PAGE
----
Group boxes are used to create sections in a custom form. Related information can be visually differentiated and complex forms seem Simpler when fields are placed in logical group boxes. As an example, see the Define Import/Export map dialog box. Importing is such a complex process that there are four tabs of data and within each tab there are one or more group boxes to clarify the data that needs to be entered. .
1. In the Custom Form Editor, select Item >- Group Box. A group box appears on the Travel Information form. Double-click on the group box, and the Item Information dialog box for group boxes is displayed. This is the same as the Item Information dialog box for text .
2. In the Item Information dialog box, enter the following information:
Text Type in the name of your group box.
X and Y Select the horizontal and vertical offsets from the upper-left
corner of the new form. You can simply move the group box, rather than entering values for X and Y.
Width and Height Specify the width and height (in pixels) of the group box you are adding to the form. This can also be adjusted by sizing the field after it has been created.
Adding Buttons to a Custom Form
You can add only two buttons to a custom form: OK and Cancel. (This is because custom forms are built on a dialog box “chassis.”) To add a button in the Custom Form Editor, select item > Button. Select the OK or Cancel button to place it on your custom form
Change the Position of a Custom Form
You can set the size of your custom form when it opens, as well as its location in the current window. For example, if you will always be opening your custom form from the Gantt Chart view and don’t want to cover up the Task Names, you would move your dialog box toward the right side of the window. To change the position or size of your custom form when it opens, do the following:
1. From the Customize Forms dialog box (Tools >- Customize >- Forms), select your form and click Edit. The Custom Form Editor is displayed.
2. Select Edit >- Select Dialog to select the whole form, or click on the background of the custom form.
3. Select Edit >- Information or double-click on the for~ to display the Form Information dialog box.
4. Type in the X and Y coordinates for your form (1,1 is the upper-left of your screen) and increase the value in either field to move the dialog box to the right (for X) or down (for Y) one pixel. Clicking Auto for X and Ywill center your dialog box on the user’s screen. The X and Y coordinates will be automatically updated when you move your form around within the Custom Form Editor screen.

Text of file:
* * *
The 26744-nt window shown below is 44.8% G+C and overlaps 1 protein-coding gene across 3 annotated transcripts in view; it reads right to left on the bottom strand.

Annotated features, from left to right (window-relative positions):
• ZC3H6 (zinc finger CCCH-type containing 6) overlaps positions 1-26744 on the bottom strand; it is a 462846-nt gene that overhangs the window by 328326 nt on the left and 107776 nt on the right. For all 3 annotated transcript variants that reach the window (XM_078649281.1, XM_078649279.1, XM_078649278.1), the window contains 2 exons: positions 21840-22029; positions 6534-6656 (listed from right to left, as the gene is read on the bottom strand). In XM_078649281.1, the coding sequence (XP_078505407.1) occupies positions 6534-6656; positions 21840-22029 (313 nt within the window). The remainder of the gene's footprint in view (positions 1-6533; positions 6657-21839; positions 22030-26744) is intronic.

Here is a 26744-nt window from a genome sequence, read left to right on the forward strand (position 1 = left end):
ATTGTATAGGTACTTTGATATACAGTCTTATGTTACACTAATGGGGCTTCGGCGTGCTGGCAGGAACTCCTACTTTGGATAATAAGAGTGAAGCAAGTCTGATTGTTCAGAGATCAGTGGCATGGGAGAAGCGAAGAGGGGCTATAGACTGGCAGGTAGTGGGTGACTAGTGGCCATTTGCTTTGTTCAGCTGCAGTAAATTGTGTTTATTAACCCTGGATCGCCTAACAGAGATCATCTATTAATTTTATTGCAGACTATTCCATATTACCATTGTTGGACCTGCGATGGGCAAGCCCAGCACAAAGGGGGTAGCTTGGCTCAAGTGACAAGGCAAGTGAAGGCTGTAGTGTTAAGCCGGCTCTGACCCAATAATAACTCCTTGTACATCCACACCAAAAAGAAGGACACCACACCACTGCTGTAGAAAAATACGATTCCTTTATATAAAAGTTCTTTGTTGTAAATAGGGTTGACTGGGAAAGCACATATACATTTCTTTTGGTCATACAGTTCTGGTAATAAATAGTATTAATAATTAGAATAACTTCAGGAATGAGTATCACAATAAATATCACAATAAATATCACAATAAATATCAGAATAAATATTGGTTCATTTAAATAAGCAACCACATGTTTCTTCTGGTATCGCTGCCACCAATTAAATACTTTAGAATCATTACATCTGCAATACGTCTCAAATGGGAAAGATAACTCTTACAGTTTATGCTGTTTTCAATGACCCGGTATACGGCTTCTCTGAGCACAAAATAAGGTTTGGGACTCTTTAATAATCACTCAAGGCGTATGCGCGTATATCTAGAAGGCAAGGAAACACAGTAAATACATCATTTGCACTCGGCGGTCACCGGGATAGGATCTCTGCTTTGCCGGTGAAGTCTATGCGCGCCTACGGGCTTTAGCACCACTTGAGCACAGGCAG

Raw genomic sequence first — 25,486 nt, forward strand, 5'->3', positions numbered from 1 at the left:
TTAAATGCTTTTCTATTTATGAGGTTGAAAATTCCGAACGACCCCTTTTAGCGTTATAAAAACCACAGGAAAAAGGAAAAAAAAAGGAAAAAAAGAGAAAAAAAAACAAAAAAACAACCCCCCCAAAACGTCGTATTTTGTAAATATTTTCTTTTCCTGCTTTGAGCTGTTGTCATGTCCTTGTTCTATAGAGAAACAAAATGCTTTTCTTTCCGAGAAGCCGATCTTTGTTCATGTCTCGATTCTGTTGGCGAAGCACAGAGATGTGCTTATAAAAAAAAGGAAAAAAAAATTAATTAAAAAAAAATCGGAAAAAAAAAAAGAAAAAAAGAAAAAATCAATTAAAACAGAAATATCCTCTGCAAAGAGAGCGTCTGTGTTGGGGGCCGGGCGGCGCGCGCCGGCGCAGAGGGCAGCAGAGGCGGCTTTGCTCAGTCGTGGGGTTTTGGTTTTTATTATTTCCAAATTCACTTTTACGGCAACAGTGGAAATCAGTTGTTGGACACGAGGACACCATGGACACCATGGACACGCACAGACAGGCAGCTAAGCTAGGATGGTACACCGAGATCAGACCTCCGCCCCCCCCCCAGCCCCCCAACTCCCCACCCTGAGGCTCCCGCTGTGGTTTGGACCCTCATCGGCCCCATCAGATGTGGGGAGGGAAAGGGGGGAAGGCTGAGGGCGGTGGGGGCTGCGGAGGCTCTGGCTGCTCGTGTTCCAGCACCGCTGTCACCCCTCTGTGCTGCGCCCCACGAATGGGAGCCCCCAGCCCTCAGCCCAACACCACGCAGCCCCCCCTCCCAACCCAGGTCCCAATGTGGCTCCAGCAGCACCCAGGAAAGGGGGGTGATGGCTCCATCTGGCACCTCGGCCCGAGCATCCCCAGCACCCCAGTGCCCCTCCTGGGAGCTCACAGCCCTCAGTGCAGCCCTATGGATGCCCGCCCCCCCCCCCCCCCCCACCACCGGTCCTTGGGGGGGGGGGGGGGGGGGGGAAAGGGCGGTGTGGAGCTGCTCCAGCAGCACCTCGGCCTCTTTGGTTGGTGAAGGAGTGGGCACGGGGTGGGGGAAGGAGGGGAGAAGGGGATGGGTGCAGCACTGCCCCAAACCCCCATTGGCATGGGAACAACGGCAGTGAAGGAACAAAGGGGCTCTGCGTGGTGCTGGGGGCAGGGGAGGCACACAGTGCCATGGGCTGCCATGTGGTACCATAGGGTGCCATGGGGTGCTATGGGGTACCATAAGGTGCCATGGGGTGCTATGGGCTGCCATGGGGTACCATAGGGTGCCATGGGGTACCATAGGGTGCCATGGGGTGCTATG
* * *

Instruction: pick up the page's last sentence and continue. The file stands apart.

5. Type in the Width and Height of your custom form. Changes to the size of the form using the raouse automatically update these fields .
6. Choose File >- Save to save your form.
7. Choose File >- Exit to close the editor and return to Project 2000
Using the Organizer to Manage Custom Forms
So, now you’ ‘e made this wonderful Travel Information form and you want to use it in other projects. How do you make the custom form available outside your project? By using the Organizer to move the custom form definition to Global. Select Tools >- Organizer to display the Organizer dialog box. Select the Forms tab, shown in Figure 23.13. The left pane shows forms in the global template. The right pane ShOW5 forms in the current project. (See Chapter 21, “Customizing Project 2000,” for information on using the Organizer.)
To copy a form to the global template, follow these steps:
1. Select the form in the current project.
2. Click the Copy button to copy the form to the global template.
3. Click OK to close the Organizer .
You also might need to delete a custom form in order to replace it with a-newer form. Use the Organizer to perform this task also.
To delete a form, follow these steps:
1. Choose Tools> Organizer to display the Organizer.
2. Clid< the Forms tab.
3. Select the form you want to delete.,
4. Click the Delete button. You’ll be prompted to confirm the deletion.
5. Click OK to close the Organizer
Macros, discussed in and custom fields and forms, discussed in this provide a lot of tools for customizing Project to suit your needs. If you need to go even further, Visual Basic gives you the maximum flexibility for making Project do exactly what you want it to do. In the next two chapters, you’ll learn how to customize Project 2000 extensively with Visual Basic